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- Fri Jul 30, 2010 10:35 pm
I have a bit of a unique story. When I was growing up my mother was very sick with eating disorders and mental disorders and was in and out of hospitals constantly. When I was twelve, she committed suicide with a .22 pistol in a hospital room. After that point in my life I became self-destructive and suicidal. I was on the edge of taking my own life when an event happened and I became a Christian. Since then, I have traveled all over the world, sharing my story and helping people. I also published my first book in 2009, I am a member of the U.S. martial arts hall of fame, I host a successful tv show, I co-founded a non-profit organization and I own a small for-profit company, and I am also in the process of writing 2 major pieces of legislation for 2 states. Oh, and I'm 19.
I know that I have been blessed in my success in my life, but one thing I have not been able to figure out is why every time I get close to someone, either as a friend or romantically, after about 2 months, I push them away. I will find some reason to put that friendship on hold and focus on other things. I have tried to stop, but I seem to do it without even realizing what I am doing. Why do I do this, and how can I stop?
| Faye Lang, RN, MSW
- Sun Aug 01, 2010 3:22 pm
Until about the age of 10 or 11, children don't recognize that the world around them doesn't center on them; in other words, when bad things happen, they fear they are to blame. It's part of a child's growth and development. As they get mature and the family system continues to evolve, self-perception/responsibility becomes more realistic. The progression of your mother's illnesses and subsequent suicide would likely have had a profound effect on your innermost sense of self and self-worth. There is a school of thought that suicide is not only an act of despair, but of anger. The undercurrents of such behavior from such a troubled mind communicate themselves to family members in confusing ways. Your age at the time of you mother's illness and suicide suggests that you could have deep feelings of guilt, responsibility for your mother's troubles, and self-blame for the disrupted family system. It could definitely impact a person's ability to trust others to not abandon them. On top of that, when such family trauma ends, there is a sense of relief that it's over, which increases feelings of guilt. People react in different ways and to varying degrees, of course, depending on the nature of the trauma, their own intellectual and emotional ability, and the amount and type of support they receive through the grieving process. All of that adds up to how a person copes after such traumatic events.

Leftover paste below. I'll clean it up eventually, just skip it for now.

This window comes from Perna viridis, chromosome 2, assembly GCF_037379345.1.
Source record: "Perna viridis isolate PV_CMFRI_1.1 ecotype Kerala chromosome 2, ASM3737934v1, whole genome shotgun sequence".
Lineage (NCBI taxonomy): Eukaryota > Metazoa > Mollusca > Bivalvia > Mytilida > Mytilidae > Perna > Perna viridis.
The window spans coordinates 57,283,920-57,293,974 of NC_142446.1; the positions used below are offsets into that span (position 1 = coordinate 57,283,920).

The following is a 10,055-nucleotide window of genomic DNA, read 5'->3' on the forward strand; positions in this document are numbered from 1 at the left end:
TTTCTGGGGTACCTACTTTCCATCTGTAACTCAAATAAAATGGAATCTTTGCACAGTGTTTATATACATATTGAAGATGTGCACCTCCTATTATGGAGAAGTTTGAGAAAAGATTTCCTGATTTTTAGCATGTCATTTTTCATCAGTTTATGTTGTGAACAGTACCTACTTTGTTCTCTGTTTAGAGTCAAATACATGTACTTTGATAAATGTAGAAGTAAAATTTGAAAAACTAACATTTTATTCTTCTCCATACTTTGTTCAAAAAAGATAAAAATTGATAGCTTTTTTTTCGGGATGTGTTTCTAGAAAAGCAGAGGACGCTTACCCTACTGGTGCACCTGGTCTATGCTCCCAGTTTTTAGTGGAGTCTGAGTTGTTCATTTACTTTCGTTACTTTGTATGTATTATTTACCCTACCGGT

There are as many ways of coping as there are individuals. However, there are certain groups of coping styles. Some cope by not coping, falling into mental deterioration and ultimate suicide. Others manage to live with sadness throughout their lives, without ever achieving resolution of their grief. Still others live through acting out their anger and guilt in negative ways. Some become overachievers, which allows the person to demonstrate their value to the world and "all is right with my world depsite my grief". All fear to some degree that a close relationship is a risk and will end in abandonment, so they abandon the relationship first, thus keeping close control of their fears.
You have certainly achieved an incredible amount in your relatively short life, and you describe some issues in forming close emotional attachments. There are several approaches you can take to delve into exactly what your individual thoughts, fears, self-image and coping style actually are. There are many self-help books regarding dealing with suicide, but they aren't sufficient to really address a deep-seated issue, as they allow the person to intellectualize and not get in touch with true feelings. There are Survivor of Suicide support groups throughout the country, which are valuable in putting the experience into the perspective that one is not alone in their struggles. The most effective help is to have psychotherapy, in which the therapist helps the person uncover their deep-seated thoughts, learn to cope in different ways, and talk it through; it's a process. Cognitive-behavioral therapy focuses on what the person can change about themselves, which can be effective, but in a somewhat more limited way.
Obviously, I'm not able to specifically identify what will be most helpful to you in this forum. I do suggest that psychotherapy would likely have the most success, and reading self-help books and attending a support group can be wonderfully supportive as you work through your individual issues.
I wish you all the best, and congratulate you on your personal success.